Six times up the mast
Let’s take a moment and talk about boat projects. As social media (@sailingkairos5) attests there are ALWAYS projects to be done. It’s the nature of boat ownership. When and how and where are the only questions and often necessity dictates those answers.
A week ago, we woke to thick fog. It was a travel day. We had 46 miles on the docket, which we are learning in Maine, means a full day, what with dodging lobster pots and such. We delayed departure about an hour until the fog lifted enough to see two boat lengths. Slowly we ventured forth, radar overlaid our charts and with AIS (installed in FL) we felt reasonably confident with all eyes on deck and careful progress we could navigate safely.
Prior to this we were aware that the reach on our AIS (gps locator of boats) was poor (0.5-3 miles). Navigating the thick fog that morning reinforced the safety issue and bumped the project up on the list to discover why the AIS reception/transmission was so poor.
The “diagnose and fix AIS reception/transmission issues” boat project went down thusly.
Locate and consult with someone who is smarter than us on all things electrical. That someone was in the same harbor on a sailboat, cruising with his family. Knowledge and playmate for junior crew – double win! Praise God.
Use diagnostic tool to determine SWR (what does that even stand for?!) between cables and splitters. Research what SWR values mean.
DAY 3 & 4
Pretend we were on vacation and hike with friends from Michigan who were vacationing in Maine. Try to forget about looming boat project.
Talk over SWR values with knowledgable someone to confirm we were on the right path. Buy the 100 ft of 50 ohm cable that he had on hand. Mentally prepare to replace the current cable that runs from antenna at top of mast to barrel connector at base of mast.
Early morning dinghy run to town to buy connectors. Attempt to solder it onto the cable. Quickly realize soldering skills need work. Wait for knowledgable someone to aid soldering. Send Marcie up the mast to change out cable. Immediately evident the new cable would not fit through the current hole in mast head.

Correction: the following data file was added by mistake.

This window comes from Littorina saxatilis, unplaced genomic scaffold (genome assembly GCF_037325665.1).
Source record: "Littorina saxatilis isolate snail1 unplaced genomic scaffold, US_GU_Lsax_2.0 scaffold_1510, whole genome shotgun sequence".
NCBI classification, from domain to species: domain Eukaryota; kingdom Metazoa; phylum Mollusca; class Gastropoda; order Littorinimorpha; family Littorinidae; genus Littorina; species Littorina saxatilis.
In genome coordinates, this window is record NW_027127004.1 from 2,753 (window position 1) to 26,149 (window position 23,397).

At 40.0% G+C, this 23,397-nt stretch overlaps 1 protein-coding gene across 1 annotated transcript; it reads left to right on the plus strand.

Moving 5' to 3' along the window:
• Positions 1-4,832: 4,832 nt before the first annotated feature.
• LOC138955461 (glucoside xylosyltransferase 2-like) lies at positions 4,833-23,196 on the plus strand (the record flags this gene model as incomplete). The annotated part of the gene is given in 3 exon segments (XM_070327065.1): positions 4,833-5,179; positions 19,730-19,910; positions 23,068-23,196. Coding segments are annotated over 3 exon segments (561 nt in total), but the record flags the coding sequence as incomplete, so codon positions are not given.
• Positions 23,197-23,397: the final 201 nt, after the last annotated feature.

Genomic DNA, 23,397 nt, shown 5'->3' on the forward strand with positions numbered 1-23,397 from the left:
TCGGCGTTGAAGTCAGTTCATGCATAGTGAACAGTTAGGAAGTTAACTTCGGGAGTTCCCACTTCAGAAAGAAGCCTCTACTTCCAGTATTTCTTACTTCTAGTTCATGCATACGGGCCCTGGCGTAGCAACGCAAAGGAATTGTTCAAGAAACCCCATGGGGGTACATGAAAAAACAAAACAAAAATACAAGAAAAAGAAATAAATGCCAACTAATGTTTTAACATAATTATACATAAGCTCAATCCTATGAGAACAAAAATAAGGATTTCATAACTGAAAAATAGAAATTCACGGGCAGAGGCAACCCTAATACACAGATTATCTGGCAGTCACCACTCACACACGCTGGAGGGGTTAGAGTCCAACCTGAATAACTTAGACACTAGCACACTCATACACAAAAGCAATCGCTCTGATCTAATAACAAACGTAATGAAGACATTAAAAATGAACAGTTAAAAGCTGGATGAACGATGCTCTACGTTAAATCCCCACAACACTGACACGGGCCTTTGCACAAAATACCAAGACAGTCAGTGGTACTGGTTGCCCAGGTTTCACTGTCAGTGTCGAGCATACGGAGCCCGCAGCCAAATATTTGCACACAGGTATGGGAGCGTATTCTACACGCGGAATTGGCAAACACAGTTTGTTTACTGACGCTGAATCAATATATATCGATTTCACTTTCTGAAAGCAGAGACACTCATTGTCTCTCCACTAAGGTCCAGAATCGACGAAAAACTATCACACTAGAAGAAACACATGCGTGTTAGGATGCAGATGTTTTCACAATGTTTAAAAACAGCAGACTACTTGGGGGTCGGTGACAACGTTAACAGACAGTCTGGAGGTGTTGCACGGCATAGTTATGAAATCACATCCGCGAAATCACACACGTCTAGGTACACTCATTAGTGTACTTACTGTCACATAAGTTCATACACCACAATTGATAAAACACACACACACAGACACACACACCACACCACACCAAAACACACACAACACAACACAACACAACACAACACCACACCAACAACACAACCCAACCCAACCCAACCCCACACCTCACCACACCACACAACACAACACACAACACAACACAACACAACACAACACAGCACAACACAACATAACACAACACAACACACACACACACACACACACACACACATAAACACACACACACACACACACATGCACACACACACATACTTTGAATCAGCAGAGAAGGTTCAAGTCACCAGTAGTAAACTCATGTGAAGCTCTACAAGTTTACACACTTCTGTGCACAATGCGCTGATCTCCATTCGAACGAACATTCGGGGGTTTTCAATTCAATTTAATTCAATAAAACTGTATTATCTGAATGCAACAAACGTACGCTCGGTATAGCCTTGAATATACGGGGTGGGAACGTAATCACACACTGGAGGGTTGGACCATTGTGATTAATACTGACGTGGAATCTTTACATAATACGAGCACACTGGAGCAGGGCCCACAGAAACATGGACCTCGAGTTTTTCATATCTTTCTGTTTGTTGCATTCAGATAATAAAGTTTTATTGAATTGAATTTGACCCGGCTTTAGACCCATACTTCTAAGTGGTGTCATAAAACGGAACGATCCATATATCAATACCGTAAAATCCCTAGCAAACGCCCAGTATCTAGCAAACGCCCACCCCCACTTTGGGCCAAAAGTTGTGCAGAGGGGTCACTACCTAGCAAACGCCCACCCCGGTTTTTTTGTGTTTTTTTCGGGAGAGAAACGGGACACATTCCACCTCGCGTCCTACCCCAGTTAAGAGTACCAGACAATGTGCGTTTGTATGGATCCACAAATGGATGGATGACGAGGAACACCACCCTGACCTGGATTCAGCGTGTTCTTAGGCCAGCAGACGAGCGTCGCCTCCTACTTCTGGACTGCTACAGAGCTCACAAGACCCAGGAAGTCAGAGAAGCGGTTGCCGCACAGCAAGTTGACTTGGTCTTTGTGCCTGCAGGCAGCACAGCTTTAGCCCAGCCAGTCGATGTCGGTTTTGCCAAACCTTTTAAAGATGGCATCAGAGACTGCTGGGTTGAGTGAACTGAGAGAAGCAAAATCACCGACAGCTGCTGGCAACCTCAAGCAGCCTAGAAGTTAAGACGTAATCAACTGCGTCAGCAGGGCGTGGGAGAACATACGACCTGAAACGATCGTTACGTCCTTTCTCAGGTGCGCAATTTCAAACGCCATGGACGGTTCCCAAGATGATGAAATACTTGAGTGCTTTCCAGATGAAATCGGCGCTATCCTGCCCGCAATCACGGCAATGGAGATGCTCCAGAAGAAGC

Lower Marcie and brainstorm options. Send Dave up the mast with drill to make an adjacent hole and then whip new and old cable together to feed new cable down the mast. Follow with two more trips up the mast for Dave and one for Marcie as approach continually needed tweaking, boat wakes were plentiful, and blood flow to legs minimal. Finally feed entire 100 feet of cable through the mast and lower Marcie to the ground. Exhale and then realize a carabiner was left at top of mast. FOR THE LOVE. Add connector to cable and hook it up. Revel in the plethora of boats appearing on AIS as far as 40 miles away. Send the 8-year old up the mast, who has been longing for a chance to go aloft, to retrieve the carabiner. Revel a little longer. Call it a wrap and feed the children popcorn and cheese for dinner.
And that, my friends, is how to replace one simple wire on your boat. I wish I could say this was an extreme example but it’s not. Boat projects rarely go smoothly and often get dragged out.
Last night sitting in the cockpit, watching the sun light up clouds as it sank beneath the horizon it was clear to us that the trade offs outweigh the headaches but goodness, we don’t approach boat projects lightly.